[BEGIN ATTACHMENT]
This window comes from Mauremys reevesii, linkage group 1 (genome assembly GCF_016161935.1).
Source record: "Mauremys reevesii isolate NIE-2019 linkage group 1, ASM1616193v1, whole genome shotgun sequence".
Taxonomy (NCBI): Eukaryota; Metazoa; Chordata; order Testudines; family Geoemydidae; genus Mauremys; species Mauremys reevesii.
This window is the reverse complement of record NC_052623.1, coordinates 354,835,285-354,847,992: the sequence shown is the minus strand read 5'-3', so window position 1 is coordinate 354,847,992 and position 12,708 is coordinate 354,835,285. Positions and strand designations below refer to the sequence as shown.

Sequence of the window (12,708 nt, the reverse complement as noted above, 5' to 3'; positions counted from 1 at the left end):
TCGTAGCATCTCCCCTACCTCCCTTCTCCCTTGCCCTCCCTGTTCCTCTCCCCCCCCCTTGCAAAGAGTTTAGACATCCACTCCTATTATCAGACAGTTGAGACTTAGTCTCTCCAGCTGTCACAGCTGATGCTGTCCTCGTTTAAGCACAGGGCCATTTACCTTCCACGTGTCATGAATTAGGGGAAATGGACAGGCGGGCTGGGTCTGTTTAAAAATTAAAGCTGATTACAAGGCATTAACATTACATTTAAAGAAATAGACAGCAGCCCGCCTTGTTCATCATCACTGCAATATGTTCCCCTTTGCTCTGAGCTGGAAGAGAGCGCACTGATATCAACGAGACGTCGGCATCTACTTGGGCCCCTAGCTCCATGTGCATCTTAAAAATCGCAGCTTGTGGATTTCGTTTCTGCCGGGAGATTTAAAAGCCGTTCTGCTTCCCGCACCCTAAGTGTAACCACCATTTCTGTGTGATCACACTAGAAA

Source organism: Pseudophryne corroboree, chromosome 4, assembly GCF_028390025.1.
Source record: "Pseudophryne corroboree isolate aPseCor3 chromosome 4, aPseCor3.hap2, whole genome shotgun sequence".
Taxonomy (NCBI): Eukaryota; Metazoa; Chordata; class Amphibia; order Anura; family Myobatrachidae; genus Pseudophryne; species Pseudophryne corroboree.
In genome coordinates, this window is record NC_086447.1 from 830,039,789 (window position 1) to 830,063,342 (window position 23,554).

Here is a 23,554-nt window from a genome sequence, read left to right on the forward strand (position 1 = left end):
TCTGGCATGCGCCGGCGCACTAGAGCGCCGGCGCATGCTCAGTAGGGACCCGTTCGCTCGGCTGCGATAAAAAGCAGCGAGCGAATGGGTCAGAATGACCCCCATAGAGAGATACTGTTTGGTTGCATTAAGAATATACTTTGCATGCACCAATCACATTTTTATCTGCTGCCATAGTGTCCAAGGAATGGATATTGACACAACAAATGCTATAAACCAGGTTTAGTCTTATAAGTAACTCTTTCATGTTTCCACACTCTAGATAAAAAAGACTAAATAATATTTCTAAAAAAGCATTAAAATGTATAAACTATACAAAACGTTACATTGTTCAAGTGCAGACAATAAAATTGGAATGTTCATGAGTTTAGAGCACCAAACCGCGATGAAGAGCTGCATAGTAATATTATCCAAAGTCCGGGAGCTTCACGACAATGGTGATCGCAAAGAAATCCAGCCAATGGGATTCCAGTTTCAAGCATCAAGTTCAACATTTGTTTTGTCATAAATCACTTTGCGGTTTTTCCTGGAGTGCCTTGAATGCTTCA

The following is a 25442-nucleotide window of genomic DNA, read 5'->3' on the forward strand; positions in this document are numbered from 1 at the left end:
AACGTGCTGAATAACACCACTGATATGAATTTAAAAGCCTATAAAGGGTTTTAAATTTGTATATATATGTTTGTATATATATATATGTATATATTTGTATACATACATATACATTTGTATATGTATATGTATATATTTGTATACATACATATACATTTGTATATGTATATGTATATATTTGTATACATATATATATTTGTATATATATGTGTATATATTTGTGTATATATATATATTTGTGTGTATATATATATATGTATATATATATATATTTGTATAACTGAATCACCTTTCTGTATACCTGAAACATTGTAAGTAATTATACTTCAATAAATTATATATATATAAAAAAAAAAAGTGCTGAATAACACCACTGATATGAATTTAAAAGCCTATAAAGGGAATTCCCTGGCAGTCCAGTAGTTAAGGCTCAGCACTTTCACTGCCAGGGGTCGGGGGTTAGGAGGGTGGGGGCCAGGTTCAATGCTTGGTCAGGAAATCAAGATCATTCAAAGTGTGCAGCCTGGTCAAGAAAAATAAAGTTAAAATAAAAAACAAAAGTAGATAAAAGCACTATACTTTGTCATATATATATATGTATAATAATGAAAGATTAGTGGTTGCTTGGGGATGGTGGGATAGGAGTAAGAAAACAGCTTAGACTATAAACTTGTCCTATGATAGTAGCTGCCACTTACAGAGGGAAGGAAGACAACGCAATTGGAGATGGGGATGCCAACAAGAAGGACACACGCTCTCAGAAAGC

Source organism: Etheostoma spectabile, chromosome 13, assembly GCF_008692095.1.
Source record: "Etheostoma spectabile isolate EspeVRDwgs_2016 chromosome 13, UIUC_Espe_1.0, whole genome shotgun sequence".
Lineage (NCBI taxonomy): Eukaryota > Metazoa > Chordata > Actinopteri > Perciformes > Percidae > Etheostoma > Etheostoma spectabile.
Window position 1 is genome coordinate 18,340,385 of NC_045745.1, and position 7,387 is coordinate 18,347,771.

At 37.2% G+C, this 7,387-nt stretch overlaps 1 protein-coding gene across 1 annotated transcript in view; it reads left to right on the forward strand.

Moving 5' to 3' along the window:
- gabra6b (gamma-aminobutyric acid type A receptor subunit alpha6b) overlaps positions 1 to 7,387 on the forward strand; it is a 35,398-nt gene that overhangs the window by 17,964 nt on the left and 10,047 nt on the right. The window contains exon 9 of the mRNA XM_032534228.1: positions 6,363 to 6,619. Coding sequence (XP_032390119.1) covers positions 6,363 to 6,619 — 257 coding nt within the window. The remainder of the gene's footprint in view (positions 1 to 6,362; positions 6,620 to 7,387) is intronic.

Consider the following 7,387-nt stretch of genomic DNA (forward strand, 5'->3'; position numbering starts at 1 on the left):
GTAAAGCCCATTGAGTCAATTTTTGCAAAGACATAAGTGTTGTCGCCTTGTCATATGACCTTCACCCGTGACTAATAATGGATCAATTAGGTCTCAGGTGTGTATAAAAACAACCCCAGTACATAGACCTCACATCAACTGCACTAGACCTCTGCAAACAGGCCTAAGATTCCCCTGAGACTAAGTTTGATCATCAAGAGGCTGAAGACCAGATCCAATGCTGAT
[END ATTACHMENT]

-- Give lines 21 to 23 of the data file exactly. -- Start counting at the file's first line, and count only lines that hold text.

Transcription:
- gabra6b (gamma-aminobutyric acid type A receptor subunit alpha6b) overlaps positions 1 to 7,387 on the forward strand; it is a 35,398-nt gene that overhangs the window by 17,964 nt on the left and 10,047 nt on the right. The window contains exon 9 of the mRNA XM_032534228.1: positions 6,363 to 6,619. Coding sequence (XP_032390119.1) covers positions 6,363 to 6,619 — 257 coding nt within the window. The remainder of the gene's footprint in view (positions 1 to 6,362; positions 6,620 to 7,387) is intronic.

Consider the following 7,387-nt stretch of genomic DNA (forward strand, 5'->3'; position numbering starts at 1 on the left):
GTAAAGCCCATTGAGTCAATTTTTGCAAAGACATAAGTGTTGTCGCCTTGTCATATGACCTTCACCCGTGACTAATAATGGATCAATTAGGTCTCAGGTGTGTATAAAAACAACCCCAGTACATAGACCTCACATCAACTGCACTAGACCTCTGCAAACAGGCCTAAGATTCCCCTGAGACTAAGTTTGATCATCAAGAGGCTGAAGACCAGATCCAATGCTGAT